Nonprofit on the Rocks - Elena Brokaw - Executive Director of Museum of Ventura County
EPISODE #9, SEASON 2
“We want everybody who goes to the museum to be contributing to the museum because that’s what we’re about. We’re about collecting stories so that later on, we can share those stories. You don’t have to be this important person, everybody has a story to tell." Elena Brokaw
In this podcast episode, Matt talks to Elena Brokaw, Executive Director of the Museum of Ventura County (and despite what her LinkedIn profile says, she is the official, not the “interim” director). The pair discuss why Elena loves working for nonprofit, how she and her team saved the museum from imminent closure, how working for Parks & Rec in real life is nothing like the TV show, as well as Elena’s ambition to be discovered as “Annie” when she was growing up on an avocado farm.
What I think makes a really good successful leader is somebody who can surround themselves by people who know more, right? Who can make you look good and then you can say that, "I don't know what to do. Let's do that together." That's amazing that you did that. People don't do that. In a very clear and concise way, how did you save the museum? What did you, as a group in April of 2017?
First what we did was we looked at all of the potential scenario. We were very, very, very clear about what was happening. Numbers tell a lot of stories, so people... I think, in non-profit world, we think of ourselves as passionate and energetic and everything. We don't think of ourselves as good sort of number crunchers, but we can actually be both. We looked at the numbers and we're very, very clear that there was no magic bullet that was going to come along. We developed six possible scenarios and we just took them away right? This combination of sort of usability studies, which was me going out and saying, "Hey, what do you think about this?" And people going, "Fuck no, that's a terrible idea."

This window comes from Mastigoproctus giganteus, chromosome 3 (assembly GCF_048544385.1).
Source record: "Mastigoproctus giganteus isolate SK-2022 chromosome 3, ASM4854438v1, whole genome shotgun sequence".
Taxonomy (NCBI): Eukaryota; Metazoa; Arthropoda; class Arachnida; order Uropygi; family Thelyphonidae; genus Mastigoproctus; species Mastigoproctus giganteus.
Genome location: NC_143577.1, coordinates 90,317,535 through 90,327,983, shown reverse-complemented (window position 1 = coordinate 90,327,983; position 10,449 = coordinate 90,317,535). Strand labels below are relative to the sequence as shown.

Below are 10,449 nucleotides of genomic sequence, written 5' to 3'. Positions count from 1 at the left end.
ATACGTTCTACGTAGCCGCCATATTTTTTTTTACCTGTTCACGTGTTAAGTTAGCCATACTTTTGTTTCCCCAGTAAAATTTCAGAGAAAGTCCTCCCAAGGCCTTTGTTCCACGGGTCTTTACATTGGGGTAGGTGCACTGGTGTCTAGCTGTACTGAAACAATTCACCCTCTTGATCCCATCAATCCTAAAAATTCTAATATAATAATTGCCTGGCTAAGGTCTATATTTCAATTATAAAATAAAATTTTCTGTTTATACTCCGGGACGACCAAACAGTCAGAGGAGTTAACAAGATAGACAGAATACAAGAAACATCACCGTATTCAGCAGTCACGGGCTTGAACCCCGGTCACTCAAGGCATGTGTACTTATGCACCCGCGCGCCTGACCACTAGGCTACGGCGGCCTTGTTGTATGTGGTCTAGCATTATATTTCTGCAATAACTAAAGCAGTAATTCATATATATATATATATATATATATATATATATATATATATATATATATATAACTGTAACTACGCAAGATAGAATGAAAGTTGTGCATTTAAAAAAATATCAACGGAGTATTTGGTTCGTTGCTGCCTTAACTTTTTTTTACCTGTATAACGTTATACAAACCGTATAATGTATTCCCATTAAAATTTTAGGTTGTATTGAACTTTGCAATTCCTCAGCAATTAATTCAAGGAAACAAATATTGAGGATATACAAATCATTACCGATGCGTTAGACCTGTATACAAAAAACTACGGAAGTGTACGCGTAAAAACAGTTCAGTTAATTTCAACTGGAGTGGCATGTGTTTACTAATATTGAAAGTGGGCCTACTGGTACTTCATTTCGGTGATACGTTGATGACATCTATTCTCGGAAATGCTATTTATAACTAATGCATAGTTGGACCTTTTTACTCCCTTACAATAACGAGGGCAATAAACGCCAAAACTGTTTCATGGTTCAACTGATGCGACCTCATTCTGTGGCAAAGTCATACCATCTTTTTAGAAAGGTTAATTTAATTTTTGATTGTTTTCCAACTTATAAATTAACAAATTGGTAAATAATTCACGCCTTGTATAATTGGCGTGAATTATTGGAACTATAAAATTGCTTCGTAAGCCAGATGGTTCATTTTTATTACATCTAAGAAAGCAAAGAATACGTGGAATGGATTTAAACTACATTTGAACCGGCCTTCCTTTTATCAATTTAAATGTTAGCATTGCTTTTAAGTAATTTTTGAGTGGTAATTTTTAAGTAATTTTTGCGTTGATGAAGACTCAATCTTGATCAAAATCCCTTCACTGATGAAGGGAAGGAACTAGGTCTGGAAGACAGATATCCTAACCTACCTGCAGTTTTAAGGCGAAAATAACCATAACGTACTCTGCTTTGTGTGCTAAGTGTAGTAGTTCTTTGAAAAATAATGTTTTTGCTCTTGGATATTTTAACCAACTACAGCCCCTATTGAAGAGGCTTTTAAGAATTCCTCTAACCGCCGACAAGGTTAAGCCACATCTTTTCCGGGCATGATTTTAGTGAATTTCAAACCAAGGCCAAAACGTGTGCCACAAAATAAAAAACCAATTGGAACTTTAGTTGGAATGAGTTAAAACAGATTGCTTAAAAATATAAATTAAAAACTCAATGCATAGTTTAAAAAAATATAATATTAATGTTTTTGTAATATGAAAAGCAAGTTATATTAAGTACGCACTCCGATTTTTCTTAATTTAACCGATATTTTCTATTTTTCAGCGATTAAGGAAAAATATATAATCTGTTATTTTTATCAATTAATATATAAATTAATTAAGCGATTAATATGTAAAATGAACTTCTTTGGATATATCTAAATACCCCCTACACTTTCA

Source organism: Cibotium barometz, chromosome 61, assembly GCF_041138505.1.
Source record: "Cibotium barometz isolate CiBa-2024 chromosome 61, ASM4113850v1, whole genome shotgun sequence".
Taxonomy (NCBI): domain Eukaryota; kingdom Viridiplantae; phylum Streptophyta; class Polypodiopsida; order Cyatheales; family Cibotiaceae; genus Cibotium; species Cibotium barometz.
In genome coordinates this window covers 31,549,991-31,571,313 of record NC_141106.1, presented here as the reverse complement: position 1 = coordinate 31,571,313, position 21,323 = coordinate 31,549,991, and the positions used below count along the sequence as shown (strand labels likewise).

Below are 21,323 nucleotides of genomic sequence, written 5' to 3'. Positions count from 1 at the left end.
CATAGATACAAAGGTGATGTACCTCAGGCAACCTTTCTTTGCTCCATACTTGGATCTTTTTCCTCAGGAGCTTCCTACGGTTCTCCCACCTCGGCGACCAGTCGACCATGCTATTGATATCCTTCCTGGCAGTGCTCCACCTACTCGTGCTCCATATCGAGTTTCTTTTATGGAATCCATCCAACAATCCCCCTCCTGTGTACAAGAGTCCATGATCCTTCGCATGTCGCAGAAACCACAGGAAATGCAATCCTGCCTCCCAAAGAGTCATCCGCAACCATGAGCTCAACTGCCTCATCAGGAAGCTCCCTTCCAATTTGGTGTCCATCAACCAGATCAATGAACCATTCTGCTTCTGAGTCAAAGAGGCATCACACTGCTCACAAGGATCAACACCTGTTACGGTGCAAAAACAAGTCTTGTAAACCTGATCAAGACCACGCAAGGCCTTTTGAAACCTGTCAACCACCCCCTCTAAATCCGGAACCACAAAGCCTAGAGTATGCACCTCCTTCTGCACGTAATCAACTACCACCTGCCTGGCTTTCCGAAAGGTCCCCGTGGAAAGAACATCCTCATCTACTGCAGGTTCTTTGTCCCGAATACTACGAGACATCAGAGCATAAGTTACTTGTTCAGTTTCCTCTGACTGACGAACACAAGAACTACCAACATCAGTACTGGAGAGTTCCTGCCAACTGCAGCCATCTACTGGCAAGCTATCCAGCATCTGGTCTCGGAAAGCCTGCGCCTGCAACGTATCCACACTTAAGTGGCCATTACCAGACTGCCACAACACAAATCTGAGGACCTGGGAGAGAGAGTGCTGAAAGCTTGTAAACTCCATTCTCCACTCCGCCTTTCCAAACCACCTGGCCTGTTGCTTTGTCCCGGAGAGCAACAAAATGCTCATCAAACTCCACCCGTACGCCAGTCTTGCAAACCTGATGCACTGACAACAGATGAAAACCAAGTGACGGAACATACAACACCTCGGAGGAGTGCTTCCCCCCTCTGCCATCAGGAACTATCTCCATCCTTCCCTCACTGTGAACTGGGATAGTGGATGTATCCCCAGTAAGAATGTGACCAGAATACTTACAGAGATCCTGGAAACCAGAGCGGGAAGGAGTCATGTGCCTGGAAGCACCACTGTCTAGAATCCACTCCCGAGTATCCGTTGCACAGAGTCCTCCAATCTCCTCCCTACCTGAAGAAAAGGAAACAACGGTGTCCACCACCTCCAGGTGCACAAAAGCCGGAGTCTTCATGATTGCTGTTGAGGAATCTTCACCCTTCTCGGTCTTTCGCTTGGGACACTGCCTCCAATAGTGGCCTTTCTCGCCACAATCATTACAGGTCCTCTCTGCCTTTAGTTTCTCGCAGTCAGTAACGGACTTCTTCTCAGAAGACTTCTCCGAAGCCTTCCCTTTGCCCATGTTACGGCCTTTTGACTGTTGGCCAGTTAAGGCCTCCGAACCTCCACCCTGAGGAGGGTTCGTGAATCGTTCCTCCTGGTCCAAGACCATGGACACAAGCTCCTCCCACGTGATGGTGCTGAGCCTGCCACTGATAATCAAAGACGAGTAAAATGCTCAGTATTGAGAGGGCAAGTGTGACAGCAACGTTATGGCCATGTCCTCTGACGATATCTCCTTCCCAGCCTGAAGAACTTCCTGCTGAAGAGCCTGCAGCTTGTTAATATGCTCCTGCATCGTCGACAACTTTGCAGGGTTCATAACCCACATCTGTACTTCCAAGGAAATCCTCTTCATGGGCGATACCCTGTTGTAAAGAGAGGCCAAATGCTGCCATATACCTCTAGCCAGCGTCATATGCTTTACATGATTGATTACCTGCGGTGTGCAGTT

We were looking at merging. We were looking at closing one of branches. We were looking at closing for two years and mall falling, we looked at all these things. At the end of the day, we're in a historic and art museum, right? And we have used historical documents and we went back we found this paperwork when Prop 13 happened in 78, before that we were 100% funded by the county. That was the key we went, "Oh my God, we used to be a complete government funded institution." And we've been banging on the door of the city of the county going, "You should give us money," which is not a good argument by the way.
But we were able to go back and go, "Okay, here is how this museum started. And here is the reality. We need five years of funding. We need over two and a half million dollars over those five years, because we've done a really bad job of handling our finances. If you don't give them to us, we will close. And if we close, it will be a big problem for you." That was not exaggerating anything. I got grilled publicly, and I had to stand up and I was able to say, because I really meant it, "Look, we've made mistakes. We know what the mistakes were, and I promise you, we're going to change. I want you to hold us accountable." I gave them 36 ways to measure our success. I said, in six months, if we're not meeting these, then you don't have to keep on funding us. One of them was like making a million dollars for the endowment in six months. It's more complicated than that, but that's what happened.